Space marine M.C.A. Hogarth has written an interesting LiveJournal post looking into the effect that the physical paper book form factor still has on overall book length, whether electronic or print. The fundamental issue is that writers who like to write long novels can discover that they’ve written a book that’s simply too long for the average person to be able to hold comfortably in his own two hands and read. (You’ll occasionally see oddities like the 10,000+ page Iowa City Poetry Marathon book, by a poet who managed to crank out 100 pages of poetry a day for 100 days, but needless to say, those are definitely exceptions to the rule.)
This is why many long books tend to get split into shorter print books that require a cliffhanger in the middle. It happened to Charlie Stross with his Merchant Princes books, and also to the David Weber “Hell Gate” book I reviewed a few years ago. It’s funny to consider how the length of the average novel has ballooned over the last few decades, isn’t it? You could fit three or four of the old pulps into the length of a fairly slim modern novel.
You would think that the advent of the e-book would mean an end to all that, because it shouldn’t matter how long an e-book is—you can carry as many books as you want in your e-reader, tablet, or smartphone. And that’s why we’ve ended up with some ridiculously-long series-length e-omnibuses, such as the 15-in-1 Wheel of Time and the 7-in-1 Harry Potter e-books.
But the problem is reader confusion. It’s confusing enough already when some long-running series get re-issued in omnibus format—why confuse readers from the very outset by coming out with a single e-book but two differently-titled print books? And would the audiobook follow the print or e-book format and title? Even books Hogarth issues only in e-book format have to follow the length convention set down by print books, because she might want to release them in print someday.
So, not only does print’s physical form factor affect the length of books that can be published in print, it indirectly affects the length of books that can be published electronically. And it looks like it’s going to keep right on doing that for as long as print is still a thing.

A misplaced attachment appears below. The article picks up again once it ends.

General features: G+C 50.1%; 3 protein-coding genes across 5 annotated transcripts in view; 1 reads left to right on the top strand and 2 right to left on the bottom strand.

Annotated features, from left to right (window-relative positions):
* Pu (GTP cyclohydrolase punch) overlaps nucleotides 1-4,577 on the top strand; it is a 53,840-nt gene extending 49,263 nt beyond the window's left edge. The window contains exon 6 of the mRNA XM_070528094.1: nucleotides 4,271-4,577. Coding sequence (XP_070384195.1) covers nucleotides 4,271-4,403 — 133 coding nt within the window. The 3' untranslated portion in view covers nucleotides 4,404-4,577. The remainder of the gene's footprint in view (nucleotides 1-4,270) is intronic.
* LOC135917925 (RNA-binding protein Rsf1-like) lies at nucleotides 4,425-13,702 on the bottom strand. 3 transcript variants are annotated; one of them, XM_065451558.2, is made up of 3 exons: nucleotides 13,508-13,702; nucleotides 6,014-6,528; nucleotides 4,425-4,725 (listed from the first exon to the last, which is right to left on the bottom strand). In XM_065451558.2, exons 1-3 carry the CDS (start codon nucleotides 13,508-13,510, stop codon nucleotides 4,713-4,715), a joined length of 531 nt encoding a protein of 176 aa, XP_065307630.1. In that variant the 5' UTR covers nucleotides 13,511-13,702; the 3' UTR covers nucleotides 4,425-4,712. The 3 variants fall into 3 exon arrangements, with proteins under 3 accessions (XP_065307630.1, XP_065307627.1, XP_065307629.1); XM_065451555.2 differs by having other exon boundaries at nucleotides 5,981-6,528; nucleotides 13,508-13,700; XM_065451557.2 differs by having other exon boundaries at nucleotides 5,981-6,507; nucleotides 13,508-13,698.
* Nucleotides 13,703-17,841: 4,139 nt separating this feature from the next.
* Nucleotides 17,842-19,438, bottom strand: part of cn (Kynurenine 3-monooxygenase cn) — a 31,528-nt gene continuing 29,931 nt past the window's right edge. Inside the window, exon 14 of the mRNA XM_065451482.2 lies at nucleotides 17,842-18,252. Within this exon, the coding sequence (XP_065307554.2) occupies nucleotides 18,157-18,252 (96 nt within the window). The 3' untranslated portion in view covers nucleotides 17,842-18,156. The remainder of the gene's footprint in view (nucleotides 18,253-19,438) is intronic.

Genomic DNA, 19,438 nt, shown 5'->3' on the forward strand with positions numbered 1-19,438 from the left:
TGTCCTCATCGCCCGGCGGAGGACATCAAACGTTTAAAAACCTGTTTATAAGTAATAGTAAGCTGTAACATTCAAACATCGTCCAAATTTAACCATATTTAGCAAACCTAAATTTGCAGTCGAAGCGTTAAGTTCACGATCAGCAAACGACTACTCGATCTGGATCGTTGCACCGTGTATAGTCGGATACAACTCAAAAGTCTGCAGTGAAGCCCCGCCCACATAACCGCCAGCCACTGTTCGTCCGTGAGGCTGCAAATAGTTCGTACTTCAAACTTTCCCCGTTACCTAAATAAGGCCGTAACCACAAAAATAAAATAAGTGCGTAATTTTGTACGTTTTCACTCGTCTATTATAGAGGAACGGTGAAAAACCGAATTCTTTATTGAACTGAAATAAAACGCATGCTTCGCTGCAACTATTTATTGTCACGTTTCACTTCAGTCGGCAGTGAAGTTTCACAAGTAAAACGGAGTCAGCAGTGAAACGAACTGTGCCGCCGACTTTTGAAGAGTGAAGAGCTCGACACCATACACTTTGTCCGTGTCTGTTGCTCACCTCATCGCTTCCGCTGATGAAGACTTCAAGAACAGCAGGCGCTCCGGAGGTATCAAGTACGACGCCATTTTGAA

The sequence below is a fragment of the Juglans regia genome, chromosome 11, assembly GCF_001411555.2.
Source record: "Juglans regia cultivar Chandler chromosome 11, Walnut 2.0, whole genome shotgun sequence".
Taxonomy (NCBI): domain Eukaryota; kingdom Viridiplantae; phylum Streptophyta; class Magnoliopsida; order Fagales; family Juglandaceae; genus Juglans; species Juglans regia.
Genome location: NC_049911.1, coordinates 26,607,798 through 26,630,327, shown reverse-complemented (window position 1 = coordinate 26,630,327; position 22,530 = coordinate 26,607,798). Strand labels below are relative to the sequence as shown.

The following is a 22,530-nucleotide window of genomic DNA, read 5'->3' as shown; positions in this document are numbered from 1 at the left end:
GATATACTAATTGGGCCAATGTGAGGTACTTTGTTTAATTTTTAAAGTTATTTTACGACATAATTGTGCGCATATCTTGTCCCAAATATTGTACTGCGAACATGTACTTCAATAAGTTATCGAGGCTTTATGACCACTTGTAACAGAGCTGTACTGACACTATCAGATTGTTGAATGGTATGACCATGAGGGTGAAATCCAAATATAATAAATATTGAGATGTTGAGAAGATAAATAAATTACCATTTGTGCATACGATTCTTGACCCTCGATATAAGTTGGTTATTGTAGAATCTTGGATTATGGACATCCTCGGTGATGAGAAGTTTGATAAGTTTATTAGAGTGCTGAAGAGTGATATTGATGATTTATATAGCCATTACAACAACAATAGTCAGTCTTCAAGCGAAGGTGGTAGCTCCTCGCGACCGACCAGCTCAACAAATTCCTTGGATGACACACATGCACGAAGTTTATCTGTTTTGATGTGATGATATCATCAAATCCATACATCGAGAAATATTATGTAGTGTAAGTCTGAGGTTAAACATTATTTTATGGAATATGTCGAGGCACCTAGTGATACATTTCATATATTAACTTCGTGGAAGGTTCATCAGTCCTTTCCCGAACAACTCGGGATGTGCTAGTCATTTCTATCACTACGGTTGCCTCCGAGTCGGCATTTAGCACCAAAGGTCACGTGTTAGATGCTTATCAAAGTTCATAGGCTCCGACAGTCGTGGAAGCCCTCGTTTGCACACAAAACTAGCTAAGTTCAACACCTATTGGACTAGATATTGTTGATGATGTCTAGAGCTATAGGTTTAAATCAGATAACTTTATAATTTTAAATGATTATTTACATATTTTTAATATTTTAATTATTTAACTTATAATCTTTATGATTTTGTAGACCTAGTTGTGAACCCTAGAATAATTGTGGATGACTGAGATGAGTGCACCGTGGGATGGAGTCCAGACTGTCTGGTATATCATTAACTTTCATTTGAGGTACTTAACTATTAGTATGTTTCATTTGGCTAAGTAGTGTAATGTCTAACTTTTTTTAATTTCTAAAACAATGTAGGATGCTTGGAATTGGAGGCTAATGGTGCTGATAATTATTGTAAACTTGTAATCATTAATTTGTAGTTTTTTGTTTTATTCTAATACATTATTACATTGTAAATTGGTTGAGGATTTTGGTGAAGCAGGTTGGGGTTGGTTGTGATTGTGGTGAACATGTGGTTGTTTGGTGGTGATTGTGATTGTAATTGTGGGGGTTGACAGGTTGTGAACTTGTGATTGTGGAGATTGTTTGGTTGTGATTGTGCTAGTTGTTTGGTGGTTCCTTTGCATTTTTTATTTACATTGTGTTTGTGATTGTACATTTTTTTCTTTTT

(Found via The Passive Voice.)
Pricing, royalties, and profit are also factors in book length. J. R. R. Tolkien wrote The Lord of the Rings as six books. Unwin, his first publisher, combined each pair into a single v0lume, making the publication count three.
Unwin himself explained why. He considered it a work of genius, but the concept of a complex fantasy world was so new, that he didn’t think it would make money. He was doing it because it needed to be published, profits or not. (Good publishers do that, and its why copyright and profit aren’t evil as the “thought wants to be free” zealots claim.) Spliting it into three parts would make each reasonable priced, at least for a hardback in the 1950s. Since he could assume that only those who’d bought and read the first volume would buy the second, that reduced the risk of printing too many copies of the second and third volumes.
The hardback edition sold well enough, that Unwin launched an American edition, but unfortunately blundered and didn’t follow the intricacies of American copyright law at the time. Technically, the American copyright was lost. Seeing their chance, a scifi publisher called Ace released a cheap paperback version. That’s when LOTR took off with students, hippies and scifi/fantasy readers.
Tolkien countered by including a small note in each of his letters to American fans, asking them to boycott Ace. That boycott grew enough that Ace dropped their LOTR and, while not admitting guilt, paid Tolkien money in lieu of royalties. It actually took until the 1990s, a Tolkien estate lawyer told me, to fully restore the LOTR copyright in law.
Along the way to publication, Tolkien and his publisher debated a number of different names for the six books and three volumes of the series. At the end of my booklength LOTR chronology, Untangling Tolkien, I list all the titles considered and adopted. If you’re interested you might either get or copy or get your local library to get one. It is a quite useful reference and describes what every major character is doing on every day in the tale.